Healthcare in Panama

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Healthcare in Panama is provided through a system through the government and a private sector. The public sector is funded through the Ministerio de Salud, (MINSA) and the Social Security Fund (Caja de Seguro Social), which operate separate facilities. The Caja de Seguro Social is both a health care provider and a pension fund administrator. It is funded by contributions from employers and employees. About 3.47 million people of the population of roughly 3.9 million were covered by its provisions in 2013. This included both the contributors and their dependents. MINSA provides low cost facilities for those not covered. In 2014 it operated 830 health facilities.[1]

Problems with the public health care system are in the countryside where lack of funding creates a shortage of beds for their number of patients. The majority of doctors prefer to live in Panama City where there are higher patient loads and more economic opportunity. Panama City and David have become medical tourism destinations, especially for aesthetic and orthopaedic procedures.[2]

Private healthcare[edit]

There are four major private hospitals. Private expenditure was 31.4% of total health spending in 2012, mostly directly out of pocket spending. Clínica Hospital San Fernando is the oldest, dating from 1949. The law entitles retirees to a 20-25% discount on medical services. A medical franchise, MiniMed, started in 2011 and has seven walk-in primary care facilities.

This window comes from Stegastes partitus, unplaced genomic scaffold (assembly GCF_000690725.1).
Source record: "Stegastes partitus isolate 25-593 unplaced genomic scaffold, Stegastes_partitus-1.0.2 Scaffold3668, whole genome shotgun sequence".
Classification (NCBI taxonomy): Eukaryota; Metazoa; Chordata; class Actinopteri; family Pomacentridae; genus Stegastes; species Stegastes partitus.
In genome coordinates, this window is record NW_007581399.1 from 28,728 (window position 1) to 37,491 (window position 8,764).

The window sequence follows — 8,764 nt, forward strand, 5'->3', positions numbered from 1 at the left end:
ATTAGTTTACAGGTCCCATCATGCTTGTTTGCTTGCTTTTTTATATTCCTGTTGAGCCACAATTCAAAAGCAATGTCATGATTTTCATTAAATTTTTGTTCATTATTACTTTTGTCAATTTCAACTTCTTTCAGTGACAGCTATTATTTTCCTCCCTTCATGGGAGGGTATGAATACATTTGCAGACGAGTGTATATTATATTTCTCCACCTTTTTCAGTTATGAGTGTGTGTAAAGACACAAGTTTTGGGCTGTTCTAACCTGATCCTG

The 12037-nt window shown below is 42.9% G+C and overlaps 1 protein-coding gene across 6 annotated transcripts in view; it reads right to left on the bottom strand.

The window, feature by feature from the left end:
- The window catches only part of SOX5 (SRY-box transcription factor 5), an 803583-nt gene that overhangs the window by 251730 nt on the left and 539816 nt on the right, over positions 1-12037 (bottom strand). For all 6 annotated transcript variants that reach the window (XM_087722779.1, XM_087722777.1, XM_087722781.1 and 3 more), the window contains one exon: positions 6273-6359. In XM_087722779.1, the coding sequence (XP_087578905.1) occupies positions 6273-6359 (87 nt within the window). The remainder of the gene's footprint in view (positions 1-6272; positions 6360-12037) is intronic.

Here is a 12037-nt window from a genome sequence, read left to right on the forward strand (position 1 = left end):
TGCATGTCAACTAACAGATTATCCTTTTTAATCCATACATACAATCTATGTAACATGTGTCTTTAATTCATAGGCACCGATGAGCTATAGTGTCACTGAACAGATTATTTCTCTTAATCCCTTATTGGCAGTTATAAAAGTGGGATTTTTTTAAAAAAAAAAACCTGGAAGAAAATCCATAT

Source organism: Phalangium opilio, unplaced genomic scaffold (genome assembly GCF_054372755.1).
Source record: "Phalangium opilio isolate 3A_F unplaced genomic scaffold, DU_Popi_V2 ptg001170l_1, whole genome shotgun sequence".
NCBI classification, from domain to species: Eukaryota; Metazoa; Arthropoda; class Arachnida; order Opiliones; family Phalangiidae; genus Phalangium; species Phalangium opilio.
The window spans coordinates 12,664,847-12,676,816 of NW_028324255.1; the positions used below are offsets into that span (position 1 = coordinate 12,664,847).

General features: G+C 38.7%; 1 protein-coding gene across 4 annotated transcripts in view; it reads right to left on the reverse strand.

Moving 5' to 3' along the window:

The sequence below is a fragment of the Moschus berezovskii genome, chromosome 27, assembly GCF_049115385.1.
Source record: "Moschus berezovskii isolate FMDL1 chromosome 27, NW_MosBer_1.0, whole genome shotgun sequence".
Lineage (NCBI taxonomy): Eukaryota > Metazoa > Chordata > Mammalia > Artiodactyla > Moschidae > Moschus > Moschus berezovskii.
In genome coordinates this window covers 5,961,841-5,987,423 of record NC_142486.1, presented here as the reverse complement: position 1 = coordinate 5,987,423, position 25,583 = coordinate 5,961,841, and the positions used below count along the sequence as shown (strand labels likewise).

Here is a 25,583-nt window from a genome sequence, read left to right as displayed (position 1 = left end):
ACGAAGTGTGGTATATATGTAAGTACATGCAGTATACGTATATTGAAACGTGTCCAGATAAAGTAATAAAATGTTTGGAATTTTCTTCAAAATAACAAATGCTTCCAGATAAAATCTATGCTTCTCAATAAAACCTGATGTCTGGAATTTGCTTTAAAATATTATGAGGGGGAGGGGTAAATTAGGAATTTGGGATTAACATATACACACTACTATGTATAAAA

Hospitals[edit]

Emergency medical services are primarily in Panama City where 911 service is available. Outside Panama City and David, they drop off dramatically. Boquete, Chiriquí has limited capability despite a large ex-pat population. [3] In the indigenous comarcas MINSA is the only provider and there are very limited hospital facilities. From 2009 to 2014 a medical city, Ciudad Hospitalaria in Panama City, a network of smaller health care facilities and five regional hospitals were initiated:

See also List of hospitals in Panama.

Prices are significantly cheaper than in the United States or other highly developed nations, but in comparison to the average Panamanian wage is proportionally equal. Some doctors are highly trained in the United States but few are board-certified. However, many are trained in high quality medical schools in Spain, Mexico, Panama, and a few in Cuba.[5]

References[edit]

  1. ^ "Panama improves access to health care system". Oxford Business Group. 2015. Retrieved 23 November 2018.
  2. ^ "Health". Lonely Planet. Retrieved 23 November 2018.
  3. ^ "Panama Health Care: The excellent medical care in David, Chiriqui". volcanpacifica.com.
  4. ^ "Panama improves access to health care system". Oxford Business Group. 2015. Retrieved 23 November 2018.
  5. ^ "The Healthcare System and Hospitals in Panama". encuentra24.com.